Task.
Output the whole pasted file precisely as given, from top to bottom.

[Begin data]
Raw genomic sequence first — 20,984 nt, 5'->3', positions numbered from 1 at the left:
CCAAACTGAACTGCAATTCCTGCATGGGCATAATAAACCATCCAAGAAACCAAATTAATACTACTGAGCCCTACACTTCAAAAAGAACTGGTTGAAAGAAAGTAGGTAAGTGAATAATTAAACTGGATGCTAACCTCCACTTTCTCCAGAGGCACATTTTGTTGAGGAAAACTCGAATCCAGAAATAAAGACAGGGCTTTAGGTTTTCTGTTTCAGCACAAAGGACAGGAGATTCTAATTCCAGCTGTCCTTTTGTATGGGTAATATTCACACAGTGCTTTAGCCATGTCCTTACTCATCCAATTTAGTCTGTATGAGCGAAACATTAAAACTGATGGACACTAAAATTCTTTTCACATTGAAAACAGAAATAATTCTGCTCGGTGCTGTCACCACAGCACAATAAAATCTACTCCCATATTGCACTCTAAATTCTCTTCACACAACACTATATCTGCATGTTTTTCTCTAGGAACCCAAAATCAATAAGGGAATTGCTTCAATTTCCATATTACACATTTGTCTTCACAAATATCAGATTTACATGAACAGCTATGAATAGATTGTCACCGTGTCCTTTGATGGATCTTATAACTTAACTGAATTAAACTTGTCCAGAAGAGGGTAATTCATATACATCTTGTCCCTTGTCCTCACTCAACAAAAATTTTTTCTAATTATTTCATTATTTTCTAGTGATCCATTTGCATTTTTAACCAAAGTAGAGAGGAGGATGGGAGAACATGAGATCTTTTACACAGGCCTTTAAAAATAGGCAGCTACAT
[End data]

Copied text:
Raw genomic sequence first — 20,984 nt, 5'->3', positions numbered from 1 at the left:
CCAAACTGAACTGCAATTCCTGCATGGGCATAATAAACCATCCAAGAAACCAAATTAATACTACTGAGCCCTACACTTCAAAAAGAACTGGTTGAAAGAAAGTAGGTAAGTGAATAATTAAACTGGATGCTAACCTCCACTTTCTCCAGAGGCACATTTTGTTGAGGAAAACTCGAATCCAGAAATAAAGACAGGGCTTTAGGTTTTCTGTTTCAGCACAAAGGACAGGAGATTCTAATTCCAGCTGTCCTTTTGTATGGGTAATATTCACACAGTGCTTTAGCCATGTCCTTACTCATCCAATTTAGTCTGTATGAGCGAAACATTAAAACTGATGGACACTAAAATTCTTTTCACATTGAAAACAGAAATAATTCTGCTCGGTGCTGTCACCACAGCACAATAAAATCTACTCCCATATTGCACTCTAAATTCTCTTCACACAACACTATATCTGCATGTTTTTCTCTAGGAACCCAAAATCAATAAGGGAATTGCTTCAATTTCCATATTACACATTTGTCTTCACAAATATCAGATTTACATGAACAGCTATGAATAGATTGTCACCGTGTCCTTTGATGGATCTTATAACTTAACTGAATTAAACTTGTCCAGAAGAGGGTAATTCATATACATCTTGTCCCTTGTCCTCACTCAACAAAAATTTTTTCTAATTATTTCATTATTTTCTAGTGATCCATTTGCATTTTTAACCAAAGTAGAGAGGAGGATGGGAGAACATGAGATCTTTTACACAGGCCTTTAAAAATAGGCAGCTACAT